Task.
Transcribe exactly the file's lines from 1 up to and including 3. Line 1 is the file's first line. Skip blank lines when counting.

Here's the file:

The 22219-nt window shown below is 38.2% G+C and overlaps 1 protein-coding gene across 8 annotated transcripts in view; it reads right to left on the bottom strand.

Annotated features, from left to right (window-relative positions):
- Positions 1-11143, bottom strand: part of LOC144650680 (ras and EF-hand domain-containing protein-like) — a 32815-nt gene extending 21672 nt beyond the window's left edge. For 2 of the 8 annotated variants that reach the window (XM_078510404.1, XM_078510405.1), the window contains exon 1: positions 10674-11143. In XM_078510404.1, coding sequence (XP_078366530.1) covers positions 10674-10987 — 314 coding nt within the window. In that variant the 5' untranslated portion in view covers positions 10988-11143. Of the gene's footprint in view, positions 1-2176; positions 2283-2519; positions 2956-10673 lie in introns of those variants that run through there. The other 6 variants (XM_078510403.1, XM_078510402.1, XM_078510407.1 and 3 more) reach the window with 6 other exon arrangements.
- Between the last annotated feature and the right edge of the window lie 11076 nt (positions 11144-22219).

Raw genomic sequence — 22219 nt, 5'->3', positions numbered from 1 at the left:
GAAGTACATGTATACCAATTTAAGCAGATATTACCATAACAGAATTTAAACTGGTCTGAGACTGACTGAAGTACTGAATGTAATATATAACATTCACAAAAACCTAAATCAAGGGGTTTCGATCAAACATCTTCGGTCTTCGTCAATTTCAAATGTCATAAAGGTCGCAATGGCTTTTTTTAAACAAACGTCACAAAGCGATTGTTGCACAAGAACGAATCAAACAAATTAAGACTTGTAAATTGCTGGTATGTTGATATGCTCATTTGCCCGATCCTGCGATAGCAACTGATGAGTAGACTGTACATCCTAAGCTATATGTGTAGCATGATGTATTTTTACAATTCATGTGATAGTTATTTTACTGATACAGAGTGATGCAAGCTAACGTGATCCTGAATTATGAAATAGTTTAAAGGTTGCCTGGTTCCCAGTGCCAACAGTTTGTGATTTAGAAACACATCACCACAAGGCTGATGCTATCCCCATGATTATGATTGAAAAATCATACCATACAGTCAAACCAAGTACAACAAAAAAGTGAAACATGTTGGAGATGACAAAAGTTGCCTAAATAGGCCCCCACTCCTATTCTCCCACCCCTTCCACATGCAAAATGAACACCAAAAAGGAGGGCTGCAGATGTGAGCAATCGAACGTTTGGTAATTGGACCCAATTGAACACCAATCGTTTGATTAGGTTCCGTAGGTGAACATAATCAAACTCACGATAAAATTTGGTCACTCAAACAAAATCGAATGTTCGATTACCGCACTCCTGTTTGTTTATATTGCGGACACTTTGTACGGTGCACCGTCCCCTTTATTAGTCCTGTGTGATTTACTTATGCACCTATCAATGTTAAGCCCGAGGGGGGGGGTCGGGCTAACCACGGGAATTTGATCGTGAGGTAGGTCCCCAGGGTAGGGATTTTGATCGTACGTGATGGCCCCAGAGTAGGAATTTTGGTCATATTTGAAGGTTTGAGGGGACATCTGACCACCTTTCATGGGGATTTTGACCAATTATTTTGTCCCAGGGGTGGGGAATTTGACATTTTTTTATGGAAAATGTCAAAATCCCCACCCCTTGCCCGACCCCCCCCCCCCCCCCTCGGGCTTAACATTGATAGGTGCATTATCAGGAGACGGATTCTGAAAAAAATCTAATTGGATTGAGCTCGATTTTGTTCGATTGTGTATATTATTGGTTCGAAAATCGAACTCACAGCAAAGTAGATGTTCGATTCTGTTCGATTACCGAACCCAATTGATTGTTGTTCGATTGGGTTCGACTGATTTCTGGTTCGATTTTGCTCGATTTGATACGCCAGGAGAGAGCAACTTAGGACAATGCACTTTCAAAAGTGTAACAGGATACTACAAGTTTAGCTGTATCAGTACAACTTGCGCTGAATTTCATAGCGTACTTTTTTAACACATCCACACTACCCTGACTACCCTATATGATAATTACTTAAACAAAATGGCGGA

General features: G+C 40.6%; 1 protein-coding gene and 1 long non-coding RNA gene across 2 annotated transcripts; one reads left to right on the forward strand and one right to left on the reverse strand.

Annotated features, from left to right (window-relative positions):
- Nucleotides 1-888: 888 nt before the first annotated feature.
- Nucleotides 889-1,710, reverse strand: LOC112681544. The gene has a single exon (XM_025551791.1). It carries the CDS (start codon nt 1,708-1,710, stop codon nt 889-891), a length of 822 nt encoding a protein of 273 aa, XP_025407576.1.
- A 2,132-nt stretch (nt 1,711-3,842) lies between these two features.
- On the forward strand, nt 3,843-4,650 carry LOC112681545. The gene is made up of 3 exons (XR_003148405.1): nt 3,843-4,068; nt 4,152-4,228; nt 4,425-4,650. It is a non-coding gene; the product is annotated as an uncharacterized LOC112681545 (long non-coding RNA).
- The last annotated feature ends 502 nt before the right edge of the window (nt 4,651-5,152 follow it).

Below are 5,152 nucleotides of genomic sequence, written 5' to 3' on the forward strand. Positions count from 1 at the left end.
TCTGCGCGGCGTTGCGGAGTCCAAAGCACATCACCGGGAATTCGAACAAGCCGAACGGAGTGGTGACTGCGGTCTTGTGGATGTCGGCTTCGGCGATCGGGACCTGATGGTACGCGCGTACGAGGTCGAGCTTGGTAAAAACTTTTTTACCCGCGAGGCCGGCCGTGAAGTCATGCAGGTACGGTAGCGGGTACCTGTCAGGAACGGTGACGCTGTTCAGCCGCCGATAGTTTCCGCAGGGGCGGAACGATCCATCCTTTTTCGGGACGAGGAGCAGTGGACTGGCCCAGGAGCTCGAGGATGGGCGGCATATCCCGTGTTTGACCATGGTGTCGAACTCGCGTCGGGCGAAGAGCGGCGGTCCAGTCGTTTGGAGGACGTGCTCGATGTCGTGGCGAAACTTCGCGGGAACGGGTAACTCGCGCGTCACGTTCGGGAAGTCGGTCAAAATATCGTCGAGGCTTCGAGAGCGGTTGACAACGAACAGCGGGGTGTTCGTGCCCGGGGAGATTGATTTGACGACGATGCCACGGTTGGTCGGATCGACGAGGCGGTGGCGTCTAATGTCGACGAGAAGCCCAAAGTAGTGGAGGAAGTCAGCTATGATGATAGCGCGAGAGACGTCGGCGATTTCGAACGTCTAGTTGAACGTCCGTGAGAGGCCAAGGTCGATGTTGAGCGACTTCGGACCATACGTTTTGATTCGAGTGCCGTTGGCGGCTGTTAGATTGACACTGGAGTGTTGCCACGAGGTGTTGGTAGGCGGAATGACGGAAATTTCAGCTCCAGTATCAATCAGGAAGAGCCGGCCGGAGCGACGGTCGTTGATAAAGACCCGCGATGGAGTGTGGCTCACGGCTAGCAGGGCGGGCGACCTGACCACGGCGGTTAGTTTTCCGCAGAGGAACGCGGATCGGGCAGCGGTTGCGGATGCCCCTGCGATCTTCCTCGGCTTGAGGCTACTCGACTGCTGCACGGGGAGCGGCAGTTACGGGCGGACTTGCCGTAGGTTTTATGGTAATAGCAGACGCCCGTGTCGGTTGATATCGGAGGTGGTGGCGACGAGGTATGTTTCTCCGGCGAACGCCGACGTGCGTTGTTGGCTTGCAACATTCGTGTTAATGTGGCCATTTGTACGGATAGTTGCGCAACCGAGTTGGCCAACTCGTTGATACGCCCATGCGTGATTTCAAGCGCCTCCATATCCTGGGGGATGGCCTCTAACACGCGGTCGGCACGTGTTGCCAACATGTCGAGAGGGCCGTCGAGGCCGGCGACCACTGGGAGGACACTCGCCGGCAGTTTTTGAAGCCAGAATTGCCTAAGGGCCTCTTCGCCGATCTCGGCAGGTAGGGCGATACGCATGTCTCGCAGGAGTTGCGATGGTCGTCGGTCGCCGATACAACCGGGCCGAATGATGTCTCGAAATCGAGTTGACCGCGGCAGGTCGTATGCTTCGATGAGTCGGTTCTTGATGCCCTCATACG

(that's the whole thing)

The 22219-nt window shown below is 38.2% G+C and overlaps 1 protein-coding gene across 8 annotated transcripts in view; it reads right to left on the bottom strand.

Annotated features, from left to right (window-relative positions):
- Positions 1-11143, bottom strand: part of LOC144650680 (ras and EF-hand domain-containing protein-like) — a 32815-nt gene extending 21672 nt beyond the window's left edge. For 2 of the 8 annotated variants that reach the window (XM_078510404.1, XM_078510405.1), the window contains exon 1: positions 10674-11143. In XM_078510404.1, coding sequence (XP_078366530.1) covers positions 10674-10987 — 314 coding nt within the window. In that variant the 5' untranslated portion in view covers positions 10988-11143. Of the gene's footprint in view, positions 1-2176; positions 2283-2519; positions 2956-10673 lie in introns of those variants that run through there. The other 6 variants (XM_078510403.1, XM_078510402.1, XM_078510407.1 and 3 more) reach the window with 6 other exon arrangements.